Sign of a bottom — finally — in mining stocks
From Jason Goepfert at SentimenTrader:
Conditions are bad in the mining sector…
Conditions are so bad that two of the leading players just resorted to the last-ditch effort of suspending their dividend payments.
This is an extremely rare occurrence. By the time sentiment has gotten this ugly, it has marked the final exhaustion in the last two down cycles.
Last week, Anglo American (AAL.L) and Freeport-McMoRan (FCX) decided that (for the health of their companies’ futures) they will stop paying dividends, cut their workforces, and try to survive.
Next to fraud, this is about the last thing a company wants to admit. Dividends are considered sacrosanct – especially in this market environment where it’s hard to get yield anywhere else. So they must really be desperate.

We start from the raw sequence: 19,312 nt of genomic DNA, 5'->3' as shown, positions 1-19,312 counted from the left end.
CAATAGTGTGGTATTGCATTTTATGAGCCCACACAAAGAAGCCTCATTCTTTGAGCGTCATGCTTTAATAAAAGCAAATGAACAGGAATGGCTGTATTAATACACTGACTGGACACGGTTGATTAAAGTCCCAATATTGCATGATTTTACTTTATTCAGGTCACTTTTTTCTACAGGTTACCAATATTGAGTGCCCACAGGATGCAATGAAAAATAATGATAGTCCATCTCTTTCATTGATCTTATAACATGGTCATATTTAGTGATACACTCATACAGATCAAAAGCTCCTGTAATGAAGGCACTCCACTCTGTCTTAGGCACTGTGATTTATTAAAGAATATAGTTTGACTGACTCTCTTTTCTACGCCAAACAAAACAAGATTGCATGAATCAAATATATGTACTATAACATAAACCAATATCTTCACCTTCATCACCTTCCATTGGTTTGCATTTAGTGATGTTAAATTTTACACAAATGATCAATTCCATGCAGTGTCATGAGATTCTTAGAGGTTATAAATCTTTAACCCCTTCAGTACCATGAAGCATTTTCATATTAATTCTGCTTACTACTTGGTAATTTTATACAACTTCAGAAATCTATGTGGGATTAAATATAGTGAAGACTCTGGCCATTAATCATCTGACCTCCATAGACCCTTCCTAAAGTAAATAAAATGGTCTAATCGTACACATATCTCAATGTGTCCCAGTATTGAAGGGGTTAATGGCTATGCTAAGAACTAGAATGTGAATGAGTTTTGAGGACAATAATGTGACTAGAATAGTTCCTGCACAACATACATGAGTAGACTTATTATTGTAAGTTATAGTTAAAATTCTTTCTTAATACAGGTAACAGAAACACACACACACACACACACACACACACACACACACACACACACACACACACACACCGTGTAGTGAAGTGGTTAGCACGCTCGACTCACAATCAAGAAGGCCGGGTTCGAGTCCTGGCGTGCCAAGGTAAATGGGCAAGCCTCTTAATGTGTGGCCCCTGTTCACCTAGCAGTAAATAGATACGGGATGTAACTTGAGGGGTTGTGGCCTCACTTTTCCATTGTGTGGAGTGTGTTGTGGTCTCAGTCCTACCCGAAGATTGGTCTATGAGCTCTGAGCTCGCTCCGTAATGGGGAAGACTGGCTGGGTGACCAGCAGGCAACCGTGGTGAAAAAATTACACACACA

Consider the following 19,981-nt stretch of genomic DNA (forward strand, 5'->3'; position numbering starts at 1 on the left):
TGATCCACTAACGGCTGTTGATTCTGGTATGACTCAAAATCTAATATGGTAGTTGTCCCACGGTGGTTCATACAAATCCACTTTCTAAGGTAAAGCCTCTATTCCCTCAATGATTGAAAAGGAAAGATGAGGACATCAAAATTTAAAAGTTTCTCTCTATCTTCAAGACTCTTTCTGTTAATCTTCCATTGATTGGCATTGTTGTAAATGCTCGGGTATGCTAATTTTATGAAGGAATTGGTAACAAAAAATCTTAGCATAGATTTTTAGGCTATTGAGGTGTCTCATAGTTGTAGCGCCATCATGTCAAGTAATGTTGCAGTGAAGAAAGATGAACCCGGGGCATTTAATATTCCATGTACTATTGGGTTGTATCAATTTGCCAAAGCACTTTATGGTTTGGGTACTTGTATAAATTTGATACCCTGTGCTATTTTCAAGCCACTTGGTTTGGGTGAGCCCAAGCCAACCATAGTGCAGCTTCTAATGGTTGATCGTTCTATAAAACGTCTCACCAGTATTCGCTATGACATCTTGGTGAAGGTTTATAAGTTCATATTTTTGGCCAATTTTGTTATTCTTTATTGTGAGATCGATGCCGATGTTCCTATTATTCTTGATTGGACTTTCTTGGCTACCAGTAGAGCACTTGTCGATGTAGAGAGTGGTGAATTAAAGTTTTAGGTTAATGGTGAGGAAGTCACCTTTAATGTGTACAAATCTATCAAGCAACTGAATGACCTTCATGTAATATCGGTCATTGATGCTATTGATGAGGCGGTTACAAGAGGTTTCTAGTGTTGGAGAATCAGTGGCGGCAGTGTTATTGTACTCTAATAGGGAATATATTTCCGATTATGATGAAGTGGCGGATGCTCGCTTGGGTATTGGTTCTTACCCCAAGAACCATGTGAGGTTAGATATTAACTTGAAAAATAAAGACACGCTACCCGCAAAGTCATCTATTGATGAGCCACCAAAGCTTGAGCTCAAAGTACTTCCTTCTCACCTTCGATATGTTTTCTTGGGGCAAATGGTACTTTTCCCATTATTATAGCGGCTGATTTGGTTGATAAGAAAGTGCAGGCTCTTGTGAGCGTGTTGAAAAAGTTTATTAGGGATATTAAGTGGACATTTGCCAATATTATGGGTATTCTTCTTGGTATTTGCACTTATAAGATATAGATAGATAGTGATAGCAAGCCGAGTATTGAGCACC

That sounds like a bad thing, and perhaps it will be this time. But that’s not what history suggests…
It’s not the first rodeo for either of these firms. They’ve both suspended their dividends at least once in the past 20 years. Freeport did so on December 9, 1998 and December 3, 2008. And Anglo did it on February 20, 2009.
These dates roughly coincided with bottoms in metals and mining stocks, as you can see from this chart:
In short, by the time the companies reached this desperate measure, metals and mining stocks had already been hit extremely hard (a company will never suspend a dividend in anticipation of tough conditions).
By the time Freeport suspended its dividend in 1998, the S&P Metals & Mining Index was down 50% from its monthly closing high. In 2008, it was down 67%. Currently, it is down 69%.
That tended to be about it for the selling pressure. A month later, the Metals & Mining Index was higher by 14%, 40%, and 12%, respectively. Six months later, the returns were much better. Take a look:
These dividend suspensions are exactly what potential shareholders should be looking for as a signal that sentiment is nearing a trough.